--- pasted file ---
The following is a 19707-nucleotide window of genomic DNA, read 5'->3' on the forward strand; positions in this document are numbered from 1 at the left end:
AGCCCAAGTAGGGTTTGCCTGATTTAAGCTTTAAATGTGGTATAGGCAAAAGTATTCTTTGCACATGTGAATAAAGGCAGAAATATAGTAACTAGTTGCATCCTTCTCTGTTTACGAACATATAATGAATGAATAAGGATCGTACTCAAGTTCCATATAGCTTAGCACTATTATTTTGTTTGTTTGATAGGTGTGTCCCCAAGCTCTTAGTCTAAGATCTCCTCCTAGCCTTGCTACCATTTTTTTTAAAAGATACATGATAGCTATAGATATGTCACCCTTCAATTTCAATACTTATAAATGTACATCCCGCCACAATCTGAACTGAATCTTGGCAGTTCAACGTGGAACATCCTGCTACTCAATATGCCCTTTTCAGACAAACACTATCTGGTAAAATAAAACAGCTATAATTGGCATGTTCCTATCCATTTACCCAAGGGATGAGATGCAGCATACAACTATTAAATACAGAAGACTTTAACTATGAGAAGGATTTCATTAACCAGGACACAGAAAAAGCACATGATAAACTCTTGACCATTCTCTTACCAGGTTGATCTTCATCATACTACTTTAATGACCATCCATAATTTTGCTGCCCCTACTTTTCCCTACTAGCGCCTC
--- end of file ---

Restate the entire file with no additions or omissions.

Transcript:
The following is a 19707-nucleotide window of genomic DNA, read 5'->3' on the forward strand; positions in this document are numbered from 1 at the left end:
AGCCCAAGTAGGGTTTGCCTGATTTAAGCTTTAAATGTGGTATAGGCAAAAGTATTCTTTGCACATGTGAATAAAGGCAGAAATATAGTAACTAGTTGCATCCTTCTCTGTTTACGAACATATAATGAATGAATAAGGATCGTACTCAAGTTCCATATAGCTTAGCACTATTATTTTGTTTGTTTGATAGGTGTGTCCCCAAGCTCTTAGTCTAAGATCTCCTCCTAGCCTTGCTACCATTTTTTTTAAAAGATACATGATAGCTATAGATATGTCACCCTTCAATTTCAATACTTATAAATGTACATCCCGCCACAATCTGAACTGAATCTTGGCAGTTCAACGTGGAACATCCTGCTACTCAATATGCCCTTTTCAGACAAACACTATCTGGTAAAATAAAACAGCTATAATTGGCATGTTCCTATCCATTTACCCAAGGGATGAGATGCAGCATACAACTATTAAATACAGAAGACTTTAACTATGAGAAGGATTTCATTAACCAGGACACAGAAAAAGCACATGATAAACTCTTGACCATTCTCTTACCAGGTTGATCTTCATCATACTACTTTAATGACCATCCATAATTTTGCTGCCCCTACTTTTCCCTACTAGCGCCTC